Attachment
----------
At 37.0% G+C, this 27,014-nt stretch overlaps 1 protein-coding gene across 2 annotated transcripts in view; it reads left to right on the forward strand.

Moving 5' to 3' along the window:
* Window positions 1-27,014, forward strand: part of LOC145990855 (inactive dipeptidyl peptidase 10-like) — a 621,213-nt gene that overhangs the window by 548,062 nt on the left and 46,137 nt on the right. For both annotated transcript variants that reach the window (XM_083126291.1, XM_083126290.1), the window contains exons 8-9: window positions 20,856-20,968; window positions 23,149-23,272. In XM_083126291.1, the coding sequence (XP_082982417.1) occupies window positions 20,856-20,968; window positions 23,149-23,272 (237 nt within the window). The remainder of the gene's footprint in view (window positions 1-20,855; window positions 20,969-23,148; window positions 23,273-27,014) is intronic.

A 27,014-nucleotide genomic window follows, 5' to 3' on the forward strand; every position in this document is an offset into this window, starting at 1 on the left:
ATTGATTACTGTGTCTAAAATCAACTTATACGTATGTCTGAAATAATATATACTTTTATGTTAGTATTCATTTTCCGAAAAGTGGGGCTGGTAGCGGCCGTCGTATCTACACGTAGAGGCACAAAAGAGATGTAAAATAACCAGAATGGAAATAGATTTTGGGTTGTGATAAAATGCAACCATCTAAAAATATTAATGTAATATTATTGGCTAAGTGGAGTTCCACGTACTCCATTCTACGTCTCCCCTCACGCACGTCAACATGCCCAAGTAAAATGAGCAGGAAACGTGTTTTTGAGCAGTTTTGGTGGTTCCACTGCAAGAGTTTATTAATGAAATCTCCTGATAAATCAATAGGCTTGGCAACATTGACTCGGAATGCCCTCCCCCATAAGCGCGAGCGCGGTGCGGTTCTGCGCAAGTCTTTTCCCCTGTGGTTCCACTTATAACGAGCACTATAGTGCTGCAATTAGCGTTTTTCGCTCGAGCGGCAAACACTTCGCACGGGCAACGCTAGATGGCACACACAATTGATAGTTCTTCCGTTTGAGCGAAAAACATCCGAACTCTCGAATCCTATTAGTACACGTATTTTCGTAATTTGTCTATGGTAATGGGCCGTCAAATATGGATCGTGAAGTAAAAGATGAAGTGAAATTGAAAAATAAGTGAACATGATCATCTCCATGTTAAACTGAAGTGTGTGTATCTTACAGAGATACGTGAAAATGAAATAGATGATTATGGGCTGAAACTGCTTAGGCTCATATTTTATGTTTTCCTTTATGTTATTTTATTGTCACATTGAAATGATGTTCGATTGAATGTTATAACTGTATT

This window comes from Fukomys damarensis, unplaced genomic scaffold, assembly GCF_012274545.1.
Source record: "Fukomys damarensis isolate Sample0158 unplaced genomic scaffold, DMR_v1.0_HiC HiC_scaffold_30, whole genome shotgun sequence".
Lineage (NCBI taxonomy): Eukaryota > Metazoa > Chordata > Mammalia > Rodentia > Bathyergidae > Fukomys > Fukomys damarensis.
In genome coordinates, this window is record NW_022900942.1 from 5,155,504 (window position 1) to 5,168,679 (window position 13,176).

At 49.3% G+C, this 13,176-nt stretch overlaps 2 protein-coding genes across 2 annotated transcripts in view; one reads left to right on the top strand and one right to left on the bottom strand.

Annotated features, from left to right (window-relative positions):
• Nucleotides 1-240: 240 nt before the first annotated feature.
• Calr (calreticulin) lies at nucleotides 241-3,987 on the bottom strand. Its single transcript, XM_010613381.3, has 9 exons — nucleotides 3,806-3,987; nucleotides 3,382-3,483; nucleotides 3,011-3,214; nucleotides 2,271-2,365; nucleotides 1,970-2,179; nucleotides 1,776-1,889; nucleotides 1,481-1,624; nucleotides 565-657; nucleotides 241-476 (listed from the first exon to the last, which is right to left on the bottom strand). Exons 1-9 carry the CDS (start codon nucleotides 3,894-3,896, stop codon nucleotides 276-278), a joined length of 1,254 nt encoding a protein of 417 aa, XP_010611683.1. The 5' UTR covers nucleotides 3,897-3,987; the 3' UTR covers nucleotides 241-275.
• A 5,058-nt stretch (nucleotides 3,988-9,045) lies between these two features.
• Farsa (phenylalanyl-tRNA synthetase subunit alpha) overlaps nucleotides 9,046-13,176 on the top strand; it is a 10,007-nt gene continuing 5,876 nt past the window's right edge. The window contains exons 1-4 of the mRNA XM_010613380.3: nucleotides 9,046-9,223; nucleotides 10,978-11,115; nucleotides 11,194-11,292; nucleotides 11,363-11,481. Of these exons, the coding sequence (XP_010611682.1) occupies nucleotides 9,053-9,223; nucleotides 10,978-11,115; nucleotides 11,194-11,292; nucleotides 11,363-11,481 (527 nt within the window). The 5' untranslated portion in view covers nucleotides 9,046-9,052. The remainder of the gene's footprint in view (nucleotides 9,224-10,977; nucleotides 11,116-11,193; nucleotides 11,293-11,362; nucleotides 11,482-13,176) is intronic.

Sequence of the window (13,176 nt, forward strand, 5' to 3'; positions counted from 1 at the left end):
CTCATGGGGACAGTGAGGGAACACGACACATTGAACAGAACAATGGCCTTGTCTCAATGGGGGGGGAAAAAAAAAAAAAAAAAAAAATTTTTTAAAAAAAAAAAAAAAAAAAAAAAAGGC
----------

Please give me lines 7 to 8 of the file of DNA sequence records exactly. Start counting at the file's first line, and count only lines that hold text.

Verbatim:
Source record: "Fukomys damarensis isolate Sample0158 unplaced genomic scaffold, DMR_v1.0_HiC HiC_scaffold_30, whole genome shotgun sequence".
Lineage (NCBI taxonomy): Eukaryota > Metazoa > Chordata > Mammalia > Rodentia > Bathyergidae > Fukomys > Fukomys damarensis.